The Biden administration wasted no time in announcing its plan to control the COVID-19 pandemic. On President Biden’s second day in office, he released a 200-page National Strategy for the COVID-19 Response and Pandemic Preparedness, a “roadmap to guide America out of the worst public health crisis in a century.” The strategy puts forth seven goals built around restoring trust, mitigating the spread of COVID-19, mounting an effective vaccination campaign and more, with one result being the restoration of U.S. leadership and preparation for threats in the future. While these are government initiatives, some of the plan’s key provisions directly affect employers.
An executive order directs the Occupational Safety and Health Administration (OSHA) to revise guidance and issue an emergency temporary standard (ETS) that implements pandemic-related measures such as mask wearing and social distancing while employees are at the workplace. On January 29, OSHA published Protecting Workers: Guidance on Mitigating and Preventing the Spread of COVID-19 in the Workplace as a first step. Employers should be certain that they are meeting current safety protocols and those of the ETS, once issued.
The plan also directs OSHA to strengthen enforcement resources for workplace safety violations that put the largest number of workers at serious risk of illness. Details are still to come, but the focus likely will be on businesses with large public-facing workforces (retailers, grocers, health care workers, etc.) and those serving critical infrastructure (public utilities, construction, food processing, etc.). Look for Congress to allocate additional funds for OSHA enforcement to support these efforts.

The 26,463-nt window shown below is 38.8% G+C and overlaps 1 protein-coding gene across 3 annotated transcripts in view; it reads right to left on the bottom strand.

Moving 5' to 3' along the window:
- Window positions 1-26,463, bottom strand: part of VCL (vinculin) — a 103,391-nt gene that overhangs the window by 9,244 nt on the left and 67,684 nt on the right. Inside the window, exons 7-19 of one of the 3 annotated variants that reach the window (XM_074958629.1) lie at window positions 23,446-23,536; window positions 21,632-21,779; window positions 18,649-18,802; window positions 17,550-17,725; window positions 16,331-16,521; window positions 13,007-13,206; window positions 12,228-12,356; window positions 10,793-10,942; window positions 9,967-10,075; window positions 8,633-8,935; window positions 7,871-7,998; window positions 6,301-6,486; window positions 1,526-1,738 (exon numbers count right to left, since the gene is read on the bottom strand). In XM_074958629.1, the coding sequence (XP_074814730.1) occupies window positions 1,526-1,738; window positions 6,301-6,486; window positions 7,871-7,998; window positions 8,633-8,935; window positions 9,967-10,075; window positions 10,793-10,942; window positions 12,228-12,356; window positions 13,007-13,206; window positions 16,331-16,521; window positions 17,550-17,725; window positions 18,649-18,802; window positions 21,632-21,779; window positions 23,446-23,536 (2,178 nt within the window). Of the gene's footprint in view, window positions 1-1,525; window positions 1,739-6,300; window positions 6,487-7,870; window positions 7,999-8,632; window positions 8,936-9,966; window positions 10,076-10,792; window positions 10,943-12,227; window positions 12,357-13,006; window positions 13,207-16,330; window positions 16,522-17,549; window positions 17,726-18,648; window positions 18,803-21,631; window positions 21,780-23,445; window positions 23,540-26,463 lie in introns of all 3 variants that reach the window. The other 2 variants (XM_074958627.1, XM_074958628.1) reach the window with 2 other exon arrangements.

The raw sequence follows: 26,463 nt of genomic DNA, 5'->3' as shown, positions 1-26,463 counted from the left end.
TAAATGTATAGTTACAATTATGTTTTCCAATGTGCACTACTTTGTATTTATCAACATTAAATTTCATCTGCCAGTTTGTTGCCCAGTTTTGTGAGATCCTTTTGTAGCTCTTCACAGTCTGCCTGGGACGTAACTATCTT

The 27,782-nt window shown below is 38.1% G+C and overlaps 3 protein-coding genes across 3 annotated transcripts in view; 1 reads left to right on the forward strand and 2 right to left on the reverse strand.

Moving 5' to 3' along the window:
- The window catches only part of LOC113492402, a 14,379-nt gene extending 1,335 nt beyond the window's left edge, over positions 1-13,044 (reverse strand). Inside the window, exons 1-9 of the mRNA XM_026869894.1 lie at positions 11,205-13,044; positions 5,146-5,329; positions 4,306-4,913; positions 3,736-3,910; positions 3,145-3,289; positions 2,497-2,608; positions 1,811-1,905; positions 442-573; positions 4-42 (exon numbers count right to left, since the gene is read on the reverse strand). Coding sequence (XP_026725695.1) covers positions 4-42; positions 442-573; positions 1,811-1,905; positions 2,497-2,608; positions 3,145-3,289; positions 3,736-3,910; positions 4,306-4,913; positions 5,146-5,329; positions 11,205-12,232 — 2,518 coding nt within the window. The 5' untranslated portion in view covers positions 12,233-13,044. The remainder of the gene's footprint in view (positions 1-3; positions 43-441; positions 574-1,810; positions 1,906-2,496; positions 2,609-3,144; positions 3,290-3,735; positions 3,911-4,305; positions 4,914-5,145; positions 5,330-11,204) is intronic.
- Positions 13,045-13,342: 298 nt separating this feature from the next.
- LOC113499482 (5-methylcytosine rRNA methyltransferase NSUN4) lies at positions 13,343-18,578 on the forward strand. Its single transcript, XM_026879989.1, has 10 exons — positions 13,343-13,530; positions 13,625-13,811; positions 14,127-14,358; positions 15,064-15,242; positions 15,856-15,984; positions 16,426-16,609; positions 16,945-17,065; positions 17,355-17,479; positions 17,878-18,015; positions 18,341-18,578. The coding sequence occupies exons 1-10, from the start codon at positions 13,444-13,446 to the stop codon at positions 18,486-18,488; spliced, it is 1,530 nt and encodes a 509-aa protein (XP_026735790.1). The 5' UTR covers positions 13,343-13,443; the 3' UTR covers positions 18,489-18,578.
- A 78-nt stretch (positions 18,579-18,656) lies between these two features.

Pandemic supply chain support
A separate executive order invoked the Defense Production Act to ensure that the supply chain for personal protective equipment (PPE), COVID-19 tests, and COVID-19 vaccines are available for essential workers. The administration will work with state and federal agencies to accelerate manufacturing, delivery, and distribution of crucial supplies. Employers with large, unionized workforces and those supplying critical infrastructure should start to see federal and local government resources available for on-site vaccination programs and education about vaccine benefits.
Paid leave expansion
Biden’s strategy calls on Congress to extend and expand emergency paid leave to workers. The plan seeks to reinstate the Families First Coronavirus Response Act (FFCRA), the mandatory paid leave provisions which Congress did not extend beyond the end of 2020. In the meantime, employers can voluntarily provide FFCRA leave to eligible employees through March 21, 2021, and seek corresponding tax credits.
The Biden administration is moving quickly as it focuses on employee protections and employers should be prepared for the measures most likely to arise, particularly in regard to COVID-19 safety. Consult with your employment law attorney to ensure that your business is in compliance and has sufficient resources to handle forthcoming requirements. As always, we are happy to help.